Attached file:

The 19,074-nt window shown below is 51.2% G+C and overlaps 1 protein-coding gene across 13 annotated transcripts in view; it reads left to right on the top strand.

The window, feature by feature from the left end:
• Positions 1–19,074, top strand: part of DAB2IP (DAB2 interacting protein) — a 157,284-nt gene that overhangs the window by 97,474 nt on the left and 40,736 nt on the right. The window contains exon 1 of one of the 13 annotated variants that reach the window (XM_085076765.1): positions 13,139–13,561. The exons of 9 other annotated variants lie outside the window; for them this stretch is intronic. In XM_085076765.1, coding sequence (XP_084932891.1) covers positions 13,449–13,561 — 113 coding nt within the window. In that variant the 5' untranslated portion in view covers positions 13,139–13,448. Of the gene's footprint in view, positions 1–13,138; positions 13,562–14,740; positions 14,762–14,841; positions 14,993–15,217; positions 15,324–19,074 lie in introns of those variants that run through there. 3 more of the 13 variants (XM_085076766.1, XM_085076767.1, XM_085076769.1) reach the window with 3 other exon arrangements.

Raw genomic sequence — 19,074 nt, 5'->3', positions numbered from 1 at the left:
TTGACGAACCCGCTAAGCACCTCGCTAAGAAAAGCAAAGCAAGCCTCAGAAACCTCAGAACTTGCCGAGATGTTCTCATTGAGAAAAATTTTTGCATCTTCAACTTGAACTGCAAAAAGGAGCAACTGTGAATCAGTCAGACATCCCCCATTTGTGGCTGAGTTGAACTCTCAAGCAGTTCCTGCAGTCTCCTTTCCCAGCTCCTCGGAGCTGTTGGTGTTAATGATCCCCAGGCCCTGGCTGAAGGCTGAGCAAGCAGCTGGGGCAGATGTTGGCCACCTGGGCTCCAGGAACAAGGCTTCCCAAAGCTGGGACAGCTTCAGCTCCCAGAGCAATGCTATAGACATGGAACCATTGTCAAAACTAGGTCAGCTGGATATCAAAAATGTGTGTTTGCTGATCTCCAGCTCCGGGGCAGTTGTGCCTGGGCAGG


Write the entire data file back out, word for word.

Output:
The 19,074-nt window shown below is 51.2% G+C and overlaps 1 protein-coding gene across 13 annotated transcripts in view; it reads left to right on the top strand.

The window, feature by feature from the left end:
• Positions 1–19,074, top strand: part of DAB2IP (DAB2 interacting protein) — a 157,284-nt gene that overhangs the window by 97,474 nt on the left and 40,736 nt on the right. The window contains exon 1 of one of the 13 annotated variants that reach the window (XM_085076765.1): positions 13,139–13,561. The exons of 9 other annotated variants lie outside the window; for them this stretch is intronic. In XM_085076765.1, coding sequence (XP_084932891.1) covers positions 13,449–13,561 — 113 coding nt within the window. In that variant the 5' untranslated portion in view covers positions 13,139–13,448. Of the gene's footprint in view, positions 1–13,138; positions 13,562–14,740; positions 14,762–14,841; positions 14,993–15,217; positions 15,324–19,074 lie in introns of those variants that run through there. 3 more of the 13 variants (XM_085076766.1, XM_085076767.1, XM_085076769.1) reach the window with 3 other exon arrangements.

Raw genomic sequence — 19,074 nt, 5'->3', positions numbered from 1 at the left:
TTGACGAACCCGCTAAGCACCTCGCTAAGAAAAGCAAAGCAAGCCTCAGAAACCTCAGAACTTGCCGAGATGTTCTCATTGAGAAAAATTTTTGCATCTTCAACTTGAACTGCAAAAAGGAGCAACTGTGAATCAGTCAGACATCCCCCATTTGTGGCTGAGTTGAACTCTCAAGCAGTTCCTGCAGTCTCCTTTCCCAGCTCCTCGGAGCTGTTGGTGTTAATGATCCCCAGGCCCTGGCTGAAGGCTGAGCAAGCAGCTGGGGCAGATGTTGGCCACCTGGGCTCCAGGAACAAGGCTTCCCAAAGCTGGGACAGCTTCAGCTCCCAGAGCAATGCTATAGACATGGAACCATTGTCAAAACTAGGTCAGCTGGATATCAAAAATGTGTGTTTGCTGATCTCCAGCTCCGGGGCAGTTGTGCCTGGGCAGG